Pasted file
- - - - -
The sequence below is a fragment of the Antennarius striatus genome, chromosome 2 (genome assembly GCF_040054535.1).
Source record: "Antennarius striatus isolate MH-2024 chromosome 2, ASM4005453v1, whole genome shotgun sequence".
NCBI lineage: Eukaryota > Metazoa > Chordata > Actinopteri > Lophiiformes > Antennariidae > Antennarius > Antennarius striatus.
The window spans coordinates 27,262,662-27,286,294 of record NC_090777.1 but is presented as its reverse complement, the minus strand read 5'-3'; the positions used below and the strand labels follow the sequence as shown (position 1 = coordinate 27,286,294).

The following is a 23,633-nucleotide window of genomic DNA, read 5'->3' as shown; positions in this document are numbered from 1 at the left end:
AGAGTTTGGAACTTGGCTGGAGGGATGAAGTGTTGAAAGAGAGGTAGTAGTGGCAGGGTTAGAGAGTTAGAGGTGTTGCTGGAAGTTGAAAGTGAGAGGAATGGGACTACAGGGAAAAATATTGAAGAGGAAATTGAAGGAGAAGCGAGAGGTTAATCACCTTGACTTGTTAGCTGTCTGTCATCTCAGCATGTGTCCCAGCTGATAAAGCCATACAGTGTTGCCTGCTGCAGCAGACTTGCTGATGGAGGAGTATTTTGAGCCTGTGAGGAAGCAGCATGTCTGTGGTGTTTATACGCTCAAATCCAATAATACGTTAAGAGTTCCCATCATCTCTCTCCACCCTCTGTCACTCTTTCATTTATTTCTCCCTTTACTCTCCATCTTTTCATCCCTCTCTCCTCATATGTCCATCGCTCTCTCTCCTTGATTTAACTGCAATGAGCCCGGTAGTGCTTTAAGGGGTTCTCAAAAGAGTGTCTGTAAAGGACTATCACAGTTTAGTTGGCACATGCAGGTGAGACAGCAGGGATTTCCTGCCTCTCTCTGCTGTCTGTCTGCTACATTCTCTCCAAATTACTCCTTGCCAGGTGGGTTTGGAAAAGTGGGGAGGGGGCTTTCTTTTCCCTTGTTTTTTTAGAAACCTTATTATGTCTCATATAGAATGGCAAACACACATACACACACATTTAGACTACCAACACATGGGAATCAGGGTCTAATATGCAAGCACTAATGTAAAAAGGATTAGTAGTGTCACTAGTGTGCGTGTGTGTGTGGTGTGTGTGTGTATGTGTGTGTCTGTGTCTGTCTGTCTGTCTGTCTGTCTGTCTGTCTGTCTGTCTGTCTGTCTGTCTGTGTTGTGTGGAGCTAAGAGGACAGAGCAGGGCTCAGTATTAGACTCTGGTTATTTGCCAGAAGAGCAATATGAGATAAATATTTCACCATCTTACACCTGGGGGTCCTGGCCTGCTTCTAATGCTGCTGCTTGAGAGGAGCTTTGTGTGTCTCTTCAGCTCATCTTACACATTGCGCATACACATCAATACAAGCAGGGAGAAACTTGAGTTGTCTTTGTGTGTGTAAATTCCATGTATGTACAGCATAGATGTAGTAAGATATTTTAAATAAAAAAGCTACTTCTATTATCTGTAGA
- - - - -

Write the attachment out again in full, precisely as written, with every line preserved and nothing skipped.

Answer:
The sequence below is a fragment of the Antennarius striatus genome, chromosome 2 (genome assembly GCF_040054535.1).
Source record: "Antennarius striatus isolate MH-2024 chromosome 2, ASM4005453v1, whole genome shotgun sequence".
NCBI lineage: Eukaryota > Metazoa > Chordata > Actinopteri > Lophiiformes > Antennariidae > Antennarius > Antennarius striatus.
The window spans coordinates 27,262,662-27,286,294 of record NC_090777.1 but is presented as its reverse complement, the minus strand read 5'-3'; the positions used below and the strand labels follow the sequence as shown (position 1 = coordinate 27,286,294).

The following is a 23,633-nucleotide window of genomic DNA, read 5'->3' as shown; positions in this document are numbered from 1 at the left end:
AGAGTTTGGAACTTGGCTGGAGGGATGAAGTGTTGAAAGAGAGGTAGTAGTGGCAGGGTTAGAGAGTTAGAGGTGTTGCTGGAAGTTGAAAGTGAGAGGAATGGGACTACAGGGAAAAATATTGAAGAGGAAATTGAAGGAGAAGCGAGAGGTTAATCACCTTGACTTGTTAGCTGTCTGTCATCTCAGCATGTGTCCCAGCTGATAAAGCCATACAGTGTTGCCTGCTGCAGCAGACTTGCTGATGGAGGAGTATTTTGAGCCTGTGAGGAAGCAGCATGTCTGTGGTGTTTATACGCTCAAATCCAATAATACGTTAAGAGTTCCCATCATCTCTCTCCACCCTCTGTCACTCTTTCATTTATTTCTCCCTTTACTCTCCATCTTTTCATCCCTCTCTCCTCATATGTCCATCGCTCTCTCTCCTTGATTTAACTGCAATGAGCCCGGTAGTGCTTTAAGGGGTTCTCAAAAGAGTGTCTGTAAAGGACTATCACAGTTTAGTTGGCACATGCAGGTGAGACAGCAGGGATTTCCTGCCTCTCTCTGCTGTCTGTCTGCTACATTCTCTCCAAATTACTCCTTGCCAGGTGGGTTTGGAAAAGTGGGGAGGGGGCTTTCTTTTCCCTTGTTTTTTTAGAAACCTTATTATGTCTCATATAGAATGGCAAACACACATACACACACATTTAGACTACCAACACATGGGAATCAGGGTCTAATATGCAAGCACTAATGTAAAAAGGATTAGTAGTGTCACTAGTGTGCGTGTGTGTGTGGTGTGTGTGTGTATGTGTGTGTCTGTGTCTGTCTGTCTGTCTGTCTGTCTGTCTGTCTGTCTGTCTGTCTGTCTGTCTGTGTTGTGTGGAGCTAAGAGGACAGAGCAGGGCTCAGTATTAGACTCTGGTTATTTGCCAGAAGAGCAATATGAGATAAATATTTCACCATCTTACACCTGGGGGTCCTGGCCTGCTTCTAATGCTGCTGCTTGAGAGGAGCTTTGTGTGTCTCTTCAGCTCATCTTACACATTGCGCATACACATCAATACAAGCAGGGAGAAACTTGAGTTGTCTTTGTGTGTGTAAATTCCATGTATGTACAGCATAGATGTAGTAAGATATTTTAAATAAAAAAGCTACTTCTATTATCTGTAGA